The main courses saw us diverge – Mark opted for scallops with apple and a light curry sauce, only half-believing that the combination would work, and I decided to have duck breast with bon-bons made from the confit leg.

Red wine – Argentinian Malbec – was selected and after a few more minutes to finish our drinks, we were invited to our table. And presented with an amuse bouche from the chef. I can tell you that our bouches were very amused indeed. It was a beetroot puree, with a tiny bit of the best black pudding I have EVER tasted, and a small piece of loin of hare. Now perhaps I should explain here that my mother used to make jugged hare for my father and even the smell would drive me out of the house for the day and the kitchen for about a week. So it was with some trepidation that I closed my eyes and … ate the most delicious piece of hare ! It was amazing. This was served in a very small cup, and the fork didn’t quite get to the beetroot at the bottom, so we waited until no one was looking and dipped our fingers in to get the last bits out – we just couldn’t leave it.

Then the cheese tarts arrived. Not a great big “Orkney farmer portion” but a delicate deliciousness of soft and very savoury cheese tart, topped with a slice of pickled walnut and with a beautifully understated truffle oil drizzle and a sprig of chervil. Oh, and some of chef’s home made bread.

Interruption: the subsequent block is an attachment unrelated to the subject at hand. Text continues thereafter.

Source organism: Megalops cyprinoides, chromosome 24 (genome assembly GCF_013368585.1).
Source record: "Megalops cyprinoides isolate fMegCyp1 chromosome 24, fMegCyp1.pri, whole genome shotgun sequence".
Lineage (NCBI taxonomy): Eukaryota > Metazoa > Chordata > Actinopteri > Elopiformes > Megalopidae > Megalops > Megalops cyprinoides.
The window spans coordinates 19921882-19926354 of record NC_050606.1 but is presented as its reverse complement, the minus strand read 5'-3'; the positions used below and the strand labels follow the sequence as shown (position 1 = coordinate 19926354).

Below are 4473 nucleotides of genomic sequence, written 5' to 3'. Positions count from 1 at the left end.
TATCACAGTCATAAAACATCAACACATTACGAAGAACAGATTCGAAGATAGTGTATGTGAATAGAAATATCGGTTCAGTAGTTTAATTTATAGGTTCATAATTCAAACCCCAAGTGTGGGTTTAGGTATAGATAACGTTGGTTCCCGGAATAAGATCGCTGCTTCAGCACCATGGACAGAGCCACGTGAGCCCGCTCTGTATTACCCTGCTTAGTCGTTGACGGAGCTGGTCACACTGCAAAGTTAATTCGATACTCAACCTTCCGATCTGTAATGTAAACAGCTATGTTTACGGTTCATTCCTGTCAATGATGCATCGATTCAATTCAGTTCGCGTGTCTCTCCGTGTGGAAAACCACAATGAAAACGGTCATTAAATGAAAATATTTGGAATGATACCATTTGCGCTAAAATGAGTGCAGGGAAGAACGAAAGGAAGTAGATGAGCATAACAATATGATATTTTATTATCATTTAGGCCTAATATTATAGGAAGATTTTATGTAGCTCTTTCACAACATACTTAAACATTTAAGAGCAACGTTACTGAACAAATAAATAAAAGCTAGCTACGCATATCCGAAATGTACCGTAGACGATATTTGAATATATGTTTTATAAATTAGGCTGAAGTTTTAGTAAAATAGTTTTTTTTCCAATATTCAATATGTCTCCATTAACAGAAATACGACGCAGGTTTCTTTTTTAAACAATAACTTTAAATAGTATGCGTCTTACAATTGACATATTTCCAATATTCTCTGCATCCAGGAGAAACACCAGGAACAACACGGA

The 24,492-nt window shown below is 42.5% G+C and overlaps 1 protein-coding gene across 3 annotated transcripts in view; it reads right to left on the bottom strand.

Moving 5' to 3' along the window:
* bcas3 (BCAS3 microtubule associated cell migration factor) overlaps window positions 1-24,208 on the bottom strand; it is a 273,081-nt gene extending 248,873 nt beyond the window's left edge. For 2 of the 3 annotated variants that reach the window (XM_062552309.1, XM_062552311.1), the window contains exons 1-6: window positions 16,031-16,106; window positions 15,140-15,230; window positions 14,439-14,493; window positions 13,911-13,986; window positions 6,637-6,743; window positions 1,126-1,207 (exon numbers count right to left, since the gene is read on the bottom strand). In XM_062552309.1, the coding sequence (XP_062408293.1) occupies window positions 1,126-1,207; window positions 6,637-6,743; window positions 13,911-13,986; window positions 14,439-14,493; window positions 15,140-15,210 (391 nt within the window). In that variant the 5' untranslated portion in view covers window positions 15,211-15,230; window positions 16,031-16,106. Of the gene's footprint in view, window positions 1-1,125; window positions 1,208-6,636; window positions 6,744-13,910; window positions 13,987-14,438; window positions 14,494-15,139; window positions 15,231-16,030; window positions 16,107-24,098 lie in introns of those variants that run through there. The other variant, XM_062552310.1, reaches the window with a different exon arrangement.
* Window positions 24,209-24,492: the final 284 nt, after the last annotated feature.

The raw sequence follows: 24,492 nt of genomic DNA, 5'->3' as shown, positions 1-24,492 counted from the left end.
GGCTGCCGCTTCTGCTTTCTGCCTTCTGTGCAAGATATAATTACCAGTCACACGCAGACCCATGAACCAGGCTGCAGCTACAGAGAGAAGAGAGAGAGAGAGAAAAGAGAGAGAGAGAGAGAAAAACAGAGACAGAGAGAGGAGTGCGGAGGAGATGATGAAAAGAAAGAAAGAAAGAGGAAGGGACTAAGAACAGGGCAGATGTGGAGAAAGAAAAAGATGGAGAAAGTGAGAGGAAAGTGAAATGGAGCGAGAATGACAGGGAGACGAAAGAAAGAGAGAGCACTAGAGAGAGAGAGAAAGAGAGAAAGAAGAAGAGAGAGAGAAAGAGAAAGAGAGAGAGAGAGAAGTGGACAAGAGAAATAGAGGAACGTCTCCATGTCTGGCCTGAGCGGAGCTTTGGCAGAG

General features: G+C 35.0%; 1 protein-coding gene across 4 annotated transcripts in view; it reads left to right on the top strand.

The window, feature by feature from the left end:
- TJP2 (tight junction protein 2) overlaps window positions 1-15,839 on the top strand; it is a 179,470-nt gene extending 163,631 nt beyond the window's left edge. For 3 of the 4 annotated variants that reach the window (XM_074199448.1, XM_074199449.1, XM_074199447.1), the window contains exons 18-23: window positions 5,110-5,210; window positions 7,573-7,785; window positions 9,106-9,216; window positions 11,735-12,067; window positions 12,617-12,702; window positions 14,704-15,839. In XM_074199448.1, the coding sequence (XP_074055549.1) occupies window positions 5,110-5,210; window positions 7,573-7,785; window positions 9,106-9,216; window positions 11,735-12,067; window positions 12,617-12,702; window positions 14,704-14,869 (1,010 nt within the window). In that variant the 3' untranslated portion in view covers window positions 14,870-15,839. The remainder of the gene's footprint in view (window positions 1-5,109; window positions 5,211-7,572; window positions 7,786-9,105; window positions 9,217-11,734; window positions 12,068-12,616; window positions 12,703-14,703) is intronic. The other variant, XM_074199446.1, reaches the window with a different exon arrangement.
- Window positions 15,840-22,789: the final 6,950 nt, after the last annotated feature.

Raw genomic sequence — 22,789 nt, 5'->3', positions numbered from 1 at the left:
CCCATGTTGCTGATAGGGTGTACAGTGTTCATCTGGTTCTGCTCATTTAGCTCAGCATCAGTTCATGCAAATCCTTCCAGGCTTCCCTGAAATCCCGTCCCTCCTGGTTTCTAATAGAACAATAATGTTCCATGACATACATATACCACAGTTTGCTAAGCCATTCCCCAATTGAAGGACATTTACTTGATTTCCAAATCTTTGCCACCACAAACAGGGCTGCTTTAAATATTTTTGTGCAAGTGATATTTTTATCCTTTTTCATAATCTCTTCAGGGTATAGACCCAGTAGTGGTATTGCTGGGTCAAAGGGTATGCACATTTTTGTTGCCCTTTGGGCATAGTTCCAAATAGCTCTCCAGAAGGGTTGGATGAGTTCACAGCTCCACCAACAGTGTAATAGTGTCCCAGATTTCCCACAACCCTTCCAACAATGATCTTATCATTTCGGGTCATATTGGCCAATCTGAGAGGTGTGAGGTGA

Then came our main courses. Could they live up to their predecessors ? Yes. Simple answer. Yes. They could.

Mark’s scallops were served on a squidge of the creamiest mash, topped with apple puree (not your standard apple puree you understand – a magical cheffy appley delight) and surrounded by a curry sauce. Sounds strange doesn’t it? It wasn’t – it was a combination made in heaven – the sauce was delicate, but just occasionally you got that sort of kick that says “Excuse me, don’t forget me, I AM a curry sauce after all”. The scallops were cooked to perfection – soft, flavoursome and delicious.

As for me, well. Pink sliced duck. Crispy bon-bons. Dauphoise potatoes, all crunchy on top and perfectly cooked and seasoned underneath and braised chicory to give a bit of background bitterness. All served with a sauce/gravy/whatever-you-want-to-call-it that must have taken hours to get to exactly the right degree of unctuousness to go with everything.

Mark couldn’t resist the dessert menu – but I decided that I would “borrow” his spoon ! He also treated himself to a “late harvest Sauvignon Blanc” dessert wine to go with it. So – a chocolate and peanut butter tart duly arrived with peanut butter ice cream, peanut butter brittle popcorn and peanut butter mousse. Not large amounts of each thank goodness or I think he would have burst (and so would I probably). I tried every bit and we both agreed on something.

A comfortable night was spent in our room beginning with K, and we enjoyed Eggs Benedict for breakfast – and my only slight disappointment of the whole stay … the toast wasn’t made with chef’s home-made bread. But it’s not a complaint, it would just have been the icing on the cake. Or the toast in the rack. Or something.

I wonder when we next need to go to Inverness …